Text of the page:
In vivo quantification of lipid-rich necrotic core size not only reveals prognostic information on patients’ atherothrombotic risk, but also provides a novel means for understanding effects of risk factors on plaque progression. Although a 2D multi-contrast protocol is traditionally used for classifying LRNC areas in advanced plaques, recently developed 3D sequences offer the opportunity to move LRNC quantification from 2D to 3D. This report represents one of the first studies to evaluate the performance of 3D MRI with contrast-enhanced imaging in delineating LRNC areas, which showed good agreement with a histologically validated 2D multi-contrast protocol across various lesion complexities.

15:15 0112.   
Quantitative Relaxation Time and Susceptibility Mapping of Thrombus
Jingwei Zhang1,2, Thanh D. Nguyen2, Xavier J. Candela3, Kory P. Witmer3, Keefe B. Manning3,4, and Yi Wang1,2
1Department of Biomedical Engineering, Cornell University, Ithaca, NY, United States, 2Department of Radiology, Weill Cornell Medical College, New York, NY, United States, 3Department of Bioengineering, The Pennsylvania State University, PA, United States, 4Department of Surgery, Penn State Hershey Medical Center, Hershey, PA, United States

The purpose of this study was to design and construct an in vitro flow-driven thrombus model and to apply quantitative MR methods to study its T1, T2 and magnetic susceptibility changes in comparison with histological findings.

15:27 0113.   Carotid Multicontrast Atherosclerosis Characterization (MATCH) in a Single Scan: Technical Development and Preliminary Validation
Zhaoyang Fan1, Yibin Xie1,2, Wei Yu3, Antonio H. Conte1, Xiaoming Bi4, Yutaka Natsuaki4, Gerhard Laub4, Jing An5, Prediman K. Shah1, and Debiao Li1
1Cedars-Sinai Medical Center, Los Angeles, CA, United States, 2University of California, Los Angeles, CA, United States, 3Anzhen Hospital, Beijing, China,4MR R&D Siemens Healthcare, Los Angeles, CA, United States, 5MR Collaborations NE Asia, Siemens Healthcare, Beijing, China

The conventional MRI protocol for the characterization of atherosclerotic plaques involves a series of scans that provide multiple contrast weightings. Despite the success in previous investigations, it has some major limitations such as limited slice resolution, substantially long examination time, image registration needed due to interscan motion. This work developed a 3D MRI technique that acquires multiple image sets in a single 5-minute scan with distinct contrast weightings that help simplify compositional analysis in carotid plaques. Preliminary healthy volunteer and patient studies were performed to demonstrate the promise of this technique in a clinical setting.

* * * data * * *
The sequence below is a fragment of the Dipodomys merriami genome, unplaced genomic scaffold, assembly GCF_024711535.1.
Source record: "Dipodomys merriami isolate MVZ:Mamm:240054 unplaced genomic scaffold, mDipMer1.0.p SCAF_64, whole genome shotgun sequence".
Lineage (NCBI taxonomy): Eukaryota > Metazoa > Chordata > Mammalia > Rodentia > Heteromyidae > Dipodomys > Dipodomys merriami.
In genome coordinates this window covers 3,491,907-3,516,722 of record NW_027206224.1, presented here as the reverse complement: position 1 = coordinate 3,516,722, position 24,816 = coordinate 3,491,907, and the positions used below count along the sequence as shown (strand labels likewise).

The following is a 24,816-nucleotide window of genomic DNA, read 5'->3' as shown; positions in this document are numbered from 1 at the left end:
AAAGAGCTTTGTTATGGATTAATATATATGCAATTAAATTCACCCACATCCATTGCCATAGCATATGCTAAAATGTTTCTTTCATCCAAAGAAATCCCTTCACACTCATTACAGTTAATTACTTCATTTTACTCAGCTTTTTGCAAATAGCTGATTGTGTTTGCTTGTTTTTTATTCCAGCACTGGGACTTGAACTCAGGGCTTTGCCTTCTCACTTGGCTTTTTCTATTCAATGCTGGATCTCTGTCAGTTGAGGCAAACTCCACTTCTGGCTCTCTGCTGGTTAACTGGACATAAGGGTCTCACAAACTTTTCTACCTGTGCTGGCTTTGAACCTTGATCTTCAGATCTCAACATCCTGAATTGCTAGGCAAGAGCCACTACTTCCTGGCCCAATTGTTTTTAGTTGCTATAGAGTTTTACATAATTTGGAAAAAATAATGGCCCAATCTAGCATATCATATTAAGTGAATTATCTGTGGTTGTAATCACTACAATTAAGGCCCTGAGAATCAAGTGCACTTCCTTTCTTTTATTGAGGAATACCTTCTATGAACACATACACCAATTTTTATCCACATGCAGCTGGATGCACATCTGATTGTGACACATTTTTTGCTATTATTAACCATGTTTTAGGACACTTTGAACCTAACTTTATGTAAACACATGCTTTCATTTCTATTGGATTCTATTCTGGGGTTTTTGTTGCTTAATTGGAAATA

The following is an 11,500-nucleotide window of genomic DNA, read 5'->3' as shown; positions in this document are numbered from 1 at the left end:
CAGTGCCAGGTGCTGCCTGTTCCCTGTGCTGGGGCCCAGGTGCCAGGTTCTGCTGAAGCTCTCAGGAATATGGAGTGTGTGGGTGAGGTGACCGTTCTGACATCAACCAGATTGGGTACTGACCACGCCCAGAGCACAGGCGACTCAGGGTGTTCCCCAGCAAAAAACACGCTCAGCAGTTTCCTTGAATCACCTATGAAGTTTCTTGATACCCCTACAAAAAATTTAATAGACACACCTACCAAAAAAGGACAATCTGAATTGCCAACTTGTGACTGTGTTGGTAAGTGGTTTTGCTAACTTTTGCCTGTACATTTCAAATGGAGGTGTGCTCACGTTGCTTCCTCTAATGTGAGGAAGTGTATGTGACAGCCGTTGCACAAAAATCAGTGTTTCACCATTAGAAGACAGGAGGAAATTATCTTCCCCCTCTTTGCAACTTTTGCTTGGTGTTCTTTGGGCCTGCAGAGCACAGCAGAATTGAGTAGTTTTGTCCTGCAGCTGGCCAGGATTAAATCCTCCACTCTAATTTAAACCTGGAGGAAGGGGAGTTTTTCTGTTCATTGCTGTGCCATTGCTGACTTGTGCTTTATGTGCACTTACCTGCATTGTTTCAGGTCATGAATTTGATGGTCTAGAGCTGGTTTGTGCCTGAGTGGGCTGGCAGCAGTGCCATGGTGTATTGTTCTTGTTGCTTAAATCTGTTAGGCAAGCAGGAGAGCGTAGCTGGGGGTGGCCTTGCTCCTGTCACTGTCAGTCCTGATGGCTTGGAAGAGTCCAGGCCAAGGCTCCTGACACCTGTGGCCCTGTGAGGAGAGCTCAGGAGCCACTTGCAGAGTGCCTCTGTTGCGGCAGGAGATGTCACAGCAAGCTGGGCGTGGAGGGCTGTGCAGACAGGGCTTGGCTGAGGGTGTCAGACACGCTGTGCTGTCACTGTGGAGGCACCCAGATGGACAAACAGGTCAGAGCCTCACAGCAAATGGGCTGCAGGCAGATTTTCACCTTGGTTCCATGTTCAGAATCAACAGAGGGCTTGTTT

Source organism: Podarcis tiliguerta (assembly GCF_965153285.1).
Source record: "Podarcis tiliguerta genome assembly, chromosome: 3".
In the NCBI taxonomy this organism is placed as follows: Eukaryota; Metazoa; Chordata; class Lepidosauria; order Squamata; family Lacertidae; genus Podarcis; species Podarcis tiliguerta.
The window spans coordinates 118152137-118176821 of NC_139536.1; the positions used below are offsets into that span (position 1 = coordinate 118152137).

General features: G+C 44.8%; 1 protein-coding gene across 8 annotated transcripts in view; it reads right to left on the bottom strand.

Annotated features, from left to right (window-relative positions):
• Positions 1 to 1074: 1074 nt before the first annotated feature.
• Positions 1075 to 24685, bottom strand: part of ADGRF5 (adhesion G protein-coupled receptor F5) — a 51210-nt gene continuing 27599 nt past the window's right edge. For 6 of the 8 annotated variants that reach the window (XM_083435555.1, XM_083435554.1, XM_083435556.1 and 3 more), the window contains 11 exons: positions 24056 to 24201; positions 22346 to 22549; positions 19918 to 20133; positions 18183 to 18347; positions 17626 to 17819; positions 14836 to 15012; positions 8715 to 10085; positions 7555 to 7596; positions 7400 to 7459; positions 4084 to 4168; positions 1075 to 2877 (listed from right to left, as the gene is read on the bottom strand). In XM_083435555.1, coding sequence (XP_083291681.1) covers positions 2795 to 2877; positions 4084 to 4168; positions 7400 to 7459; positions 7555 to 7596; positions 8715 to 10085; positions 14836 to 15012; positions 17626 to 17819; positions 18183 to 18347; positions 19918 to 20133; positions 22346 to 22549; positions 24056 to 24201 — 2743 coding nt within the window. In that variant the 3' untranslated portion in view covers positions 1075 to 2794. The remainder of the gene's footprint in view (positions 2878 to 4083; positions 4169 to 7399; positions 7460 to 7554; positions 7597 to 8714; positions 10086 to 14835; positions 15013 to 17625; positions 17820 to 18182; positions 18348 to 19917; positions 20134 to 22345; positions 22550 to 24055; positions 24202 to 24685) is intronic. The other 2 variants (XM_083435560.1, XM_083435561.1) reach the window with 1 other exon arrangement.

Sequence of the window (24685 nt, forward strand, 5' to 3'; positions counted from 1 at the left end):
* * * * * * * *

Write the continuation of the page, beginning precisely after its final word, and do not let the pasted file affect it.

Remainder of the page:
15:39 0114.   Fast Three-Dimensional Black-Blood MR Imaging for Carotid Artery Intra-plaque Haemorrhage Using DANTE-Prepared FLASH (3D-DASH)
Linqing Li1, Luca Biasiolli2, Joshua T. Chai3, Matthew D. Robson2, Robin P. Choudhury3, Ashok I. Handa4, and Peter Jezzard1
1FMRIB Centre, Nuffield Department of Clinical Neurosciences, University of Oxford, Oxford, United Kingdom, 2OCMR, Radcliffe Department of Medicine, University of Oxford, Oxford, United Kingdom, 3Acute Vascular Imaging Centre, Radcliffe Department of Medicine, University of Oxford, Oxford, United Kingdom, 44Nuffield Department of Surgery, University of Oxford, Oxford, United Kingdom

In this study we introduce a new DANTE-prepared 3D FLASH T1 weighted (T1w) sequence (denoted ‘3D-DASH’) that is able to generate 0.6 mm isotropic resolution carotid artery intra-plaque haemorrhage images with an imaging speed better than 2 sec/slice. Imaging efficiency comparisons were also made between the current best 3D black blood (BB) technique, MSDE prepared FLASH (3D-MERGE)and the new 3D-DASH technique.

15:51 0115.   3D T1 and T2 mapping of the carotid vessel wall using variable lower case Greek alpha and variable TE iMSDE black-blood imaging
Bram F Coolen1, Henk Smit2, Dirk HJ Poot2,3, Gyula Kotek2, Stefan Klein2, and Aart J Nederveen1
1Department of Radiology, Academic Medical Center Amsterdam, Amsterdam, Netherlands, 2Biomedical Imaging Group Rotterdam, Erasmus MC Rotterdam, Netherlands, 3Imaging science and Technology, Delft University of Technology, Delft, Netherlands

We present a novel protocol for 3D carotid T1 and T2 mapping using an adapted iMSDE black-blood sequence. The method is validated using phantom experiments and simulations. Feasibility of this approach was tested using in vivo measurements in a healthy volunteer.

16:03 0116.   
Monitoring vascular permeability and remodelling following endothelial injury in a murine model using an MR albumin binding contrast agent
Begoña Lavin Plaza1, Alkystis Phinikaridou1, Silvia Lorrio Gonzalez1, Carlos Zaragoza Sanchez2, and Rene Botnar1
1King's College London, London, United Kingdom, 2Centro Nacional Investigaciones Cardiovasculares, Spain

Endothelial cells play a critical role in maintaining vascular homeostasis. However, vascular damage may lead to endothelial dysfunction characterized by decreased bioavailability of nitric oxide, a signalling molecule involved in vasodilatation, with several anti-atherogenic and anti-inflammatory properties. Previous studies have shown that contrast enhanced MRI using gadofosveset, an albumin binding gadolinium contrast agent, can detect endothelial damage, angiogenesis and vascular permeability in different animal models. In this study, we explored whether imaging with gadofosveset could be used to monitor endothelial cell recovery, permeability and vessel wall remodelling in a murine model of aortic endothelial denudation.